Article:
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Recommended Operating Practices For Synthetic Web Slings

Recommended Operating Practices For Synthetic Web Slings


The following rules are required operating practices to be followed each time a web sling is used.

1. Determine that the weight of the load is within the rated capacity of the sling.
2. Select a sling having suitable characteristics for the type of load, hitch and environment.
2. Slings shall not be shortened or lengthened by knotting or other unapproved methods.
4. Damaged slings shall not be used.
5. Slings shall be hitched in a manner providing control of the load.
6. Edges in contact with slings should be padded.
7. Keep all portions of the human body from between the sling and the load, and from between the sling and the lifting hook.
8. Personnel should stand clear of the suspended load.
9. Personnel shall not ride the sling.
10. Shock loading should be avoided.
11. Slings should not be pulled from under a load when the load is resting on the sling.
12. Slings should be store in an area where they will not be subject to mechanical damage, moisture, extreme heat or ultraviolet light.
13.Twisting of slings shall be avoided.
14. Loads applied to the hook shall be centered in the base of the hook to prevent point loading on the hook.
15. Before lifting, make certain that the sling, attachments, or load shall not snag. Personnel shall be continuously alert to avoid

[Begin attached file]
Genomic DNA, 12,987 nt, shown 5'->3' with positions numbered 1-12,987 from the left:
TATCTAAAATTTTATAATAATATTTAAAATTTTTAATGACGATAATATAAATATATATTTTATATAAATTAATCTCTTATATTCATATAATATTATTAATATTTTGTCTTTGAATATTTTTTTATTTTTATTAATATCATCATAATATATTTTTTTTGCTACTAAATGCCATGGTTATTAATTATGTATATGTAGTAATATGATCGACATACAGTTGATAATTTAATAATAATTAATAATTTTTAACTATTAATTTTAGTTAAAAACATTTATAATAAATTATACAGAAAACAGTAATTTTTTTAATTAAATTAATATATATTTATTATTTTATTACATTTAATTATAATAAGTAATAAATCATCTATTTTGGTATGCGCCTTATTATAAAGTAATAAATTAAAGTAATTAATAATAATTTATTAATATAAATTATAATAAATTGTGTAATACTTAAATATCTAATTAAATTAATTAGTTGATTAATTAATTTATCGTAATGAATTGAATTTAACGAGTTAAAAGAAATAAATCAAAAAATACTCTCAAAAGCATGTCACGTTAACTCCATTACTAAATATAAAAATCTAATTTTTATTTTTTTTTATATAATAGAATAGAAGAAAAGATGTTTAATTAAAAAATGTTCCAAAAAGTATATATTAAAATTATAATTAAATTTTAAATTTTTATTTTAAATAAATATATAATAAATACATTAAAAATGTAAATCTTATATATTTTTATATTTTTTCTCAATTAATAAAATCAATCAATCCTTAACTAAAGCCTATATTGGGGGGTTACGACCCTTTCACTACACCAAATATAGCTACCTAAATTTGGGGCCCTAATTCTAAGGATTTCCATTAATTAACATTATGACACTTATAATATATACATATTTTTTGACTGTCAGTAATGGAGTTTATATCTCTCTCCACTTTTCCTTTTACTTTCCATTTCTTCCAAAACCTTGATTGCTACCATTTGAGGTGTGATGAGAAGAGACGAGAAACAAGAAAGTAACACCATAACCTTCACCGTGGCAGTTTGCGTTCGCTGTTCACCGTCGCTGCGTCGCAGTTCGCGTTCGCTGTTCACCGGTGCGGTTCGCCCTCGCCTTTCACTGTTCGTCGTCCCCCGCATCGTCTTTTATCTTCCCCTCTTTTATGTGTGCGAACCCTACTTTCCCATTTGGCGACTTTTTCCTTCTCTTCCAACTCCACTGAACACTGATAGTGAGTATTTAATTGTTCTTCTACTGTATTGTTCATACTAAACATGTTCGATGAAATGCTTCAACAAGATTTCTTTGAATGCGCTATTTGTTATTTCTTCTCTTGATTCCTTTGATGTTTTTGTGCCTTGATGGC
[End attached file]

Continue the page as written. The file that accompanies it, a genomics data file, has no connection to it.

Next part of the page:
snagging or bumping.
16. In a basket hitch, the lifting hook should be above the center of gravity and the load balanced to prevent slippage out of the sling.
17. When making a multiple leg lift, or a basket life, the capacity rating of each sling must be downgraded in accordance with the
Effect of Angle Chart.
18. Slings should not be dragged on the floor over an abrasive surface.
19. In a choker hitch, slings with hardware shall be long enough so that the choker fitting chokes on the webbing and never on
the triangle.
20. Nylon and polyester slings shall not be used at temperatures in excess of 180 degrees Fahrenheit.
21. Exposure to sunlight or ultraviolet light degrades the strength of synthetic web slings.
22. Inspect slings for damage or defects prior to each use.
23. Each sling shall be tagged to show working load limits for each type of hitch.
24. Do not used loads that may slip or slide, as new angles may change sling load, or cause sling damage which could result
in sling failure.


Each day before being used, sling and all fastenings and attachments shall be inspected for damage or defects
by a competent person designated by the employer. Additional inspections shall be performed during sling use,
where service conditions warrant. Damaged or defective slings shall be immediately removed from service.


Synthetic web slings shall be immediately removed from service is any of the following conditions are present:

1. Acid or caustic burns
2. Melting or charring of any part of the sling surface
3. Snags, punctures, tears or cuts
4. Broken or worn stitches

5. Distortion of fittings
6. Knots in any part of the sling.
7. Other apparent defects which cause
doubt as to the strength of the sling.


Enviornments in which web slings are continuously exposed to ultraviolet light can affect the strength of web slings in varying
degrees ranging from slight to total degradation. To minimize these effects, store slings not being used in a cool, dry and dark place. Visual indications of ultraviolet degradation are bleaching out of the color, increase stiffness and surface abrasion at points not normally in contact with the load.

  • oil gas industry
  • manufacturing industry
  • construction industry